orgi?

Don’t tell anyone I said this, but I love 8th graders.  Sometimes I have to turn away to hide my amusement during class, other times I just laugh with and/or at them.

Today was no different.  We began our unit on the founding documents of American government.  I use a chart called OPVL (Origin, Purpose, Value, Limitations) to help students understand primary and secondary sources.  While introducing and modeling this chart to one class, a student raised his hand and asked, “What does the ‘O’ stand for again? Orgi?”  He had no clue what he was saying, even when the rest of the class erupted in laughter. 

Bless their hearts.

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“cause you a black male”

We use silent lunch at our school as a consequence for poor behavior.  Philosophically, I am still waivering on the merits of this type of system.  Professionally, I have learned to rely on it as a motivator for students who need to sit up, shut up, and work. 

Today I assigned silent lunch to two of my young men in 3rd block.  It was convenient – since that’s our lunch period, I just dropped them off on my way.  The teacher who oversees silent lunch is untouchable; think Madea, but better.  As I was leaving, one of the boys said to me, “But Mrs. Russ, why are we in here?”  To which the silent lunch warden responded:

“Cause you a black male, that’s why.  Now sit down and shut your mouth.”

I smiled and shook my head as I left, because I knew what they were doing without having to look back- they were sitting down and shutting their mouths.  I also knew that I could never, ever get away with saying anything like that. 

I have been reminded countless times over the past four years that I am a young, white female.  I cannot do anything about this.  But it is useful to know that, even in 2011, there is a collective history that I do not share with my students.  The silent lunch warden does, and she speaks to them differently than I do. 

There were many days when, before I knew myself as an educator, this angered me.  Now I am grateful that I can rely on the strengths of my colleagues, and proud that I have my own history and attitude to bring to the classroom that my students appreciate and respect.


but what about weed?

Each year, I am forced to act shocked about and interested in the ongoing debate over legalizing marijuana.  I hear the same arguments every year:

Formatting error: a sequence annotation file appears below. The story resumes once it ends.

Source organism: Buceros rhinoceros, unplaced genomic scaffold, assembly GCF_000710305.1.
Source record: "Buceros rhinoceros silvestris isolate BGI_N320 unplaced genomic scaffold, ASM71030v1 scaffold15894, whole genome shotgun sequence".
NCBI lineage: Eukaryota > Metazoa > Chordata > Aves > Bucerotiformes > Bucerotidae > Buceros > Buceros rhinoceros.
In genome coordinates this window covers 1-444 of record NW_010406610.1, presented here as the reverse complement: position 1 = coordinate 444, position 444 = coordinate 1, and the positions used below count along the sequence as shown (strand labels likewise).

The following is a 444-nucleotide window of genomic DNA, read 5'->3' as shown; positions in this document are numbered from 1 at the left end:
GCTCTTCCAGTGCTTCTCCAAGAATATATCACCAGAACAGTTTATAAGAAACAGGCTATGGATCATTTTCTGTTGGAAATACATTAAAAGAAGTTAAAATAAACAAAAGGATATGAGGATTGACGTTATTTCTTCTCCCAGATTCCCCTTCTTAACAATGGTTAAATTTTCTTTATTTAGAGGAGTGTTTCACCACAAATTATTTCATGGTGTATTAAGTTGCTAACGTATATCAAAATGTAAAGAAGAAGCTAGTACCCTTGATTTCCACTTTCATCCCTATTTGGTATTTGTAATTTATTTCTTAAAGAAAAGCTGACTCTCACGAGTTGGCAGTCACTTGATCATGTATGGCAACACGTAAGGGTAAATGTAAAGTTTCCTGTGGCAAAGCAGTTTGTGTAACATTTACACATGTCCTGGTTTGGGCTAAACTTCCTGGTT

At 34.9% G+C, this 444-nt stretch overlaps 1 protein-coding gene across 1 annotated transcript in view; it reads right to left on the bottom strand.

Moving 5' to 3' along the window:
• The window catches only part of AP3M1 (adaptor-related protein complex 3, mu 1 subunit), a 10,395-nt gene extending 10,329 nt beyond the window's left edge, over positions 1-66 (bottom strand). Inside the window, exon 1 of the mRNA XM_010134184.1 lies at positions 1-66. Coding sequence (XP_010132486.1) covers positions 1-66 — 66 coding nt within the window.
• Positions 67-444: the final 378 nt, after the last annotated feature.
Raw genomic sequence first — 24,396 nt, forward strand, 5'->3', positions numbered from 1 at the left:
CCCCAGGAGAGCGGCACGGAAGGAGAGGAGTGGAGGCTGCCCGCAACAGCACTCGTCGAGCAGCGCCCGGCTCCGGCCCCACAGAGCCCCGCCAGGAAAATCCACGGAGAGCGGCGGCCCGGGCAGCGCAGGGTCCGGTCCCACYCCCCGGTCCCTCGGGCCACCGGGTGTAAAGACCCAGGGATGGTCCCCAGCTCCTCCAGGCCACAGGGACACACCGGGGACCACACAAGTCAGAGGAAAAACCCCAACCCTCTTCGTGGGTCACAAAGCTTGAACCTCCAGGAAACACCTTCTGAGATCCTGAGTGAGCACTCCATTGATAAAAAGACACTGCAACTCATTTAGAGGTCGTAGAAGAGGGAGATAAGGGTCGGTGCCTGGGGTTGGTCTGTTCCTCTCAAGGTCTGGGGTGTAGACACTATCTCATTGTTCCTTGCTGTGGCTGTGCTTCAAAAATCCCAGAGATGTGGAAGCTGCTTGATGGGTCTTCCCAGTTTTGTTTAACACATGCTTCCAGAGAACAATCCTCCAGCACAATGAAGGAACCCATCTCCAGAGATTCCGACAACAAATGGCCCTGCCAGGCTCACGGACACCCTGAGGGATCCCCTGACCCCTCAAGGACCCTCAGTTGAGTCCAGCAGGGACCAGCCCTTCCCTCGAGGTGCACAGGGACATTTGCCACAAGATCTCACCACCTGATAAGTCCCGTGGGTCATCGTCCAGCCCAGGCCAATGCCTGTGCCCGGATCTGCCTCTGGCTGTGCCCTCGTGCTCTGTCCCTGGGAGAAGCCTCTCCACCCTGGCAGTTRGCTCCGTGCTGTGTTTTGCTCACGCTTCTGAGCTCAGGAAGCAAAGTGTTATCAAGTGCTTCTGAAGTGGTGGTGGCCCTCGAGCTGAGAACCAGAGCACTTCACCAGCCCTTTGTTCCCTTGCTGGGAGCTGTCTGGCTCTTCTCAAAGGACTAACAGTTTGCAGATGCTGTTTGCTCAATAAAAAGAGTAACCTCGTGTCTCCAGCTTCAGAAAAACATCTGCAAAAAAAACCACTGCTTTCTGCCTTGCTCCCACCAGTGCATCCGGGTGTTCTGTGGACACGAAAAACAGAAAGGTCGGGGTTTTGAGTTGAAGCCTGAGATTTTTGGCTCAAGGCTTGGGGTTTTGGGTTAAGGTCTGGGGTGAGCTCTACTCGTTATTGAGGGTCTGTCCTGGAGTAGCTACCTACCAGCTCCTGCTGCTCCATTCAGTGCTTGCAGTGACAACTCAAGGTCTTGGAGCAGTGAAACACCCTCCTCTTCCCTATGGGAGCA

“Nobody ever got high and killed someone, but people get drunk and kill others all the time.”

“Marijuana is actually good for you.”

“It’s legal in most other countries.”

Today I was pleasantly surprised to be in the midst of the debate over marijuana and field this question:

“But what about weed?”

In case you were wondering, there is a difference (on “the street”) between the two, though I would never be so bold as to attempt to recount it here.  Plus I’m pretty sure the Feds are reading.

Today was especially long (longer than the usual 10-hour day) because we hosted Back-to-School night for parents.  It gives families an opportunity to come, meet the teachers, walk through the schedule, and sign up for conferences if necessary.  It was mildly productive, but I did have two eventful visits. 

First there were Daron’s parents.  He transfered into my class last week, and on a block schedule that means I’ve seen him about 2 1/2 days.  I didn’t even know that his name is pronounced darON, not DAREon.  Woops.

Then another student of mine stopped by with her mom and younger brother.  They were the last of the night for me, so we informally chatted about the course and I discovered that the mother holds a degree in history.  We began discussing various topics related to history and Civics.  In the context of the Bill of Rights and equal rights, she then revealed to me that she has a partner and they have a civil union together. For some reason I became very excited about this, and I’m afraid I came off a little too eager.  She might even think I was trying to hit on her. 

Tomorrow’s class with her daughter should be interesting.


did you know: history according to my students

I love hearing the conclusions drawn by my students about historical events, mostly because there is often an element of truth in their otherwise naive comments.  About once a week I set my desks up in a square for Socratic seminars.  Today was our seminar about the Middle Ages, and it provided some priceless historical narrative.  My favorite comments are below:

“We could never have another epidemic like the Black Death; we have lots of medicine and shit…stuff.”

“The Jews started the Crusades because they killed Jesus.”

“No one really won the Crusades because everyone still has a different religion today.”

“Feudalism began with Charlemagne, when he converted to Christianity.  Well, he became Roman Catholic, whatever they are.”